Not one of France’s five republics has truly fulfilled the ideals of the 1789 Revolution. The First and Second Republics led to Napoléon Bonaparte and his nephew ruling as emperors. The Fifth Republic saw a former president, Jacques Chirac, prosecuted for corruption as well as the Clearstream and Bokassa diamonds scandals. However, the most shocking betrayal was provided by the Third Republic. The Sacré-Coeur, one of the most famous landmarks in Paris, was built to ‘expiate the crimes’ of the socialistic Paris Commune. The basilica stands almost on the very spot in Montmartre where the 1871 uprising started. It was not a King who brutally suppressed the Commune, but Adolph Thiers, the first President of the Third Republic.
British monarchists often point to republican countries like France and argue that for all the public expenditure our Royal Family is the least of all the evils. There are many British ‘subjects’ who support this argument, including some French ‘citizens’ looking at their own government with scepticism. However, ‘pragmatic’ monarchists miss the point. What French history tells us is that revolutions can be manipulated by opportunists and, more importantly, the republic itself was used to benefit the emerging French bourgeoisie and not the working class. The industrial classes could tolerate some democracy but they did not believe in the radical formulation of liberté, égalité et fraternité – freedom, equality and brotherhood – which the Commune represented.
Tom King and Mark Ferguson make excellent points. However, the monarchy must also be seen as part of the legacy of an entire social system: feudalism. To create genuine democracy Labour should support gradual and cumulative constitutional reform as part of a general policy of transforming British society. Abolishing the monarchy should simply be a matter of blowing out a candle at the end of the process.
The feudal legacy is not economic but rather cultural and constitutional. Nobility has been transformed into a system which embraces a post-feudal, capitalist ‘meritocracy’ in the form of the Life Peerages Act 1958 which expanded appointments to the House of Lords. Along with other feudal-type honours such as knighthoods, the entire honours system merely rewards ‘achievement’ on an arbitrary basis. It creates a culture of sycophancy and corruption. If we must have an upper house then its members should all be accountable to the electorate: for short periods of office, unlike the Coalition proposals for 15 year terms. The campaigning group Republic says “it [the monarchy] robs us of aspiration, telling us that even the wisest and most talented commoner is no match for even the most unpleasant and immoral royal”. Republic’s aims are liberal and well-intentioned, but the basis of these reforms could simply satisfy the egos of individuals who believe that they are more worthy of validation than anyone else. Socialists must not replace deference to birth-right with deference to an arbitrary concept of merit.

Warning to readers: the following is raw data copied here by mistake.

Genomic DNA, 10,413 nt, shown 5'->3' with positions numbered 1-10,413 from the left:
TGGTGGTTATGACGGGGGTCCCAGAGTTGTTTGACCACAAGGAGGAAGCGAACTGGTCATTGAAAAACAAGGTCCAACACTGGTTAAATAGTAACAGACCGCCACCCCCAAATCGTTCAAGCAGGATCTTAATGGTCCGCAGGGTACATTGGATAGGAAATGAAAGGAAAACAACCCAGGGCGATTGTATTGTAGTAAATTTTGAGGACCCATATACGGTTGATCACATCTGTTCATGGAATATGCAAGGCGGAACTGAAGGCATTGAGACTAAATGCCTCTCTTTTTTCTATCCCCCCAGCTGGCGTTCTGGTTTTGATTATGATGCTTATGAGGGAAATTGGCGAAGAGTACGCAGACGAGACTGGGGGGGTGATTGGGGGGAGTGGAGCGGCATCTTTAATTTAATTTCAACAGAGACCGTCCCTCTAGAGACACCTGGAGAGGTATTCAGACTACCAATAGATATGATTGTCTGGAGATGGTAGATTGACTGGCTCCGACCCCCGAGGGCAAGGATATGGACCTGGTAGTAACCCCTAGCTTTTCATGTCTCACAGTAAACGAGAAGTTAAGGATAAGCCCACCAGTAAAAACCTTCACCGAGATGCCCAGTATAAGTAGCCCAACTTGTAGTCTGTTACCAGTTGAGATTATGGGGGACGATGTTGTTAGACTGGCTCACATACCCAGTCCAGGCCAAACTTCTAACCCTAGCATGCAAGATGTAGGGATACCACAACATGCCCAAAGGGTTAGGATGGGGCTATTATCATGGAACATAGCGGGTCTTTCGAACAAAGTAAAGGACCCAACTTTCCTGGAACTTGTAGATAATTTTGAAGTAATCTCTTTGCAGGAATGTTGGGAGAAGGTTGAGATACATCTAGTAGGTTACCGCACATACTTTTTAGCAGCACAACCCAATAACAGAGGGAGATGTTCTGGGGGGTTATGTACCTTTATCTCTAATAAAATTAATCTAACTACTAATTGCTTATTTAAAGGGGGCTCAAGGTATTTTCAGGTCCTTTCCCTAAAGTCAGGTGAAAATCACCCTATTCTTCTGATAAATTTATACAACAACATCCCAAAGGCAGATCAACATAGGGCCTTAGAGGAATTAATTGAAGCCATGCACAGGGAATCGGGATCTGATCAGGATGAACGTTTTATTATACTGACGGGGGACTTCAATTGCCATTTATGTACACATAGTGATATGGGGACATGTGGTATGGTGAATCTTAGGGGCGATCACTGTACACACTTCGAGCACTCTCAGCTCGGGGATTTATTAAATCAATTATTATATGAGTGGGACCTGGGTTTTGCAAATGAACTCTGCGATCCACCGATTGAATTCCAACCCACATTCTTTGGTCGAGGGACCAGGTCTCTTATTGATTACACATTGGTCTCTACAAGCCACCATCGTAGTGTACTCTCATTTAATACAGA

Beyond feudalism, retaining a monarchy for constitutional reasons is an expensive and often unworkable means of controlling the executive. In Italy, the concept of constitutional monarchy became a farce. King Victor Emmanuel III was ostensibly head of state while ‘Prime Minister’ Benito Mussolini and the Fascist Grand Council exercised real power. In Britain, controls on the power of the executive could be achieved by abolishing the Royal Prerogative – in law a personal power of the monarch but de facto exercised by the Prime Minister and cabinet. Allowing Parliament better powers of scrutiny over executive powers such as the right to declare war and deploy troops would enable better legislative scrutiny of controversial decisions. Other measures such as a written constitution, a legally-binding code of conduct for MPs and smaller parliamentary constituencies might make the legislature itself more corruption-proof.
Above all, for all its vestigial power and for all the pomp and ceremony, the monarchy is very weak. The monarchy did not cause the concentration of wealth in fewer hands and the global financial meltdown. Abolishing it will not eradicate economic class divisions. Democratic socialists must not only face down kings and queens but also the successors of Adolphe Thiers and Mussolini. Labour must fight for true democracy and should not stop halfway. We must stand for collective as well as individual aspiration so that all human potential can be fulfilled: “from each according to their ability, to each according to their need”. Abolishing the symbols of inequality is not enough: it must be impossible for inequality to arise in the first place.
Kevin Hind was Labour’s 2010 Labour Parliamentary Candidate for Bury St Edmunds